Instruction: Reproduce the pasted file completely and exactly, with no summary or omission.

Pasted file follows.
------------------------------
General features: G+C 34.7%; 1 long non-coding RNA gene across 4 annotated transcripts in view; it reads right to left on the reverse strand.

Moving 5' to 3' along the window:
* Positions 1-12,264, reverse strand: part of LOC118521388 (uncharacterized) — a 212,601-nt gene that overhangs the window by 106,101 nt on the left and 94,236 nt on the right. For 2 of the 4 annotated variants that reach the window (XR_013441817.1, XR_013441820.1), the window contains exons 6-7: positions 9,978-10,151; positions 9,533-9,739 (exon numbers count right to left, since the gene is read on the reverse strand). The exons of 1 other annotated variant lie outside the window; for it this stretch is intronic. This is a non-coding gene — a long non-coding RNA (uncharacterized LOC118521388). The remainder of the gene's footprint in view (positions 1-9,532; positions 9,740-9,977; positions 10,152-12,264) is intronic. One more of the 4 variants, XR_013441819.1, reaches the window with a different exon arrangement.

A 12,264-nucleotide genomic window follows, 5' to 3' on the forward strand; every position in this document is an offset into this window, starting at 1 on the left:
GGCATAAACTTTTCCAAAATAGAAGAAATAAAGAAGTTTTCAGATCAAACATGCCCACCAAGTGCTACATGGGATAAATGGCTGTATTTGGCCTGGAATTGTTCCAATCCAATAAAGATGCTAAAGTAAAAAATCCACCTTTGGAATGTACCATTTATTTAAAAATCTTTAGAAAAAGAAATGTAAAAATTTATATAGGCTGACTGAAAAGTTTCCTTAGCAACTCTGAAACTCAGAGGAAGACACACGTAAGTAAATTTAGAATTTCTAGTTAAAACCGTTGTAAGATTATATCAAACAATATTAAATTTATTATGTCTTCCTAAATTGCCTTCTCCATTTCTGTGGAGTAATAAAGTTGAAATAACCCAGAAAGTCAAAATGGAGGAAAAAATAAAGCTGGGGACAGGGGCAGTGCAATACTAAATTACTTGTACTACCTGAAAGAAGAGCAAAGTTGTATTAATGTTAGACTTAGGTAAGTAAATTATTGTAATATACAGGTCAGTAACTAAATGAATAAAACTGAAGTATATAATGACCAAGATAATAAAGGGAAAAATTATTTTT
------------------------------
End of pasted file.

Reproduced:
General features: G+C 34.7%; 1 long non-coding RNA gene across 4 annotated transcripts in view; it reads right to left on the reverse strand.

Moving 5' to 3' along the window:
* Positions 1-12,264, reverse strand: part of LOC118521388 (uncharacterized) — a 212,601-nt gene that overhangs the window by 106,101 nt on the left and 94,236 nt on the right. For 2 of the 4 annotated variants that reach the window (XR_013441817.1, XR_013441820.1), the window contains exons 6-7: positions 9,978-10,151; positions 9,533-9,739 (exon numbers count right to left, since the gene is read on the reverse strand). The exons of 1 other annotated variant lie outside the window; for it this stretch is intronic. This is a non-coding gene — a long non-coding RNA (uncharacterized LOC118521388). The remainder of the gene's footprint in view (positions 1-9,532; positions 9,740-9,977; positions 10,152-12,264) is intronic. One more of the 4 variants, XR_013441819.1, reaches the window with a different exon arrangement.

A 12,264-nucleotide genomic window follows, 5' to 3' on the forward strand; every position in this document is an offset into this window, starting at 1 on the left:
GGCATAAACTTTTCCAAAATAGAAGAAATAAAGAAGTTTTCAGATCAAACATGCCCACCAAGTGCTACATGGGATAAATGGCTGTATTTGGCCTGGAATTGTTCCAATCCAATAAAGATGCTAAAGTAAAAAATCCACCTTTGGAATGTACCATTTATTTAAAAATCTTTAGAAAAAGAAATGTAAAAATTTATATAGGCTGACTGAAAAGTTTCCTTAGCAACTCTGAAACTCAGAGGAAGACACACGTAAGTAAATTTAGAATTTCTAGTTAAAACCGTTGTAAGATTATATCAAACAATATTAAATTTATTATGTCTTCCTAAATTGCCTTCTCCATTTCTGTGGAGTAATAAAGTTGAAATAACCCAGAAAGTCAAAATGGAGGAAAAAATAAAGCTGGGGACAGGGGCAGTGCAATACTAAATTACTTGTACTACCTGAAAGAAGAGCAAAGTTGTATTAATGTTAGACTTAGGTAAGTAAATTATTGTAATATACAGGTCAGTAACTAAATGAATAAAACTGAAGTATATAATGACCAAGATAATAAAGGGAAAAATTATTTTT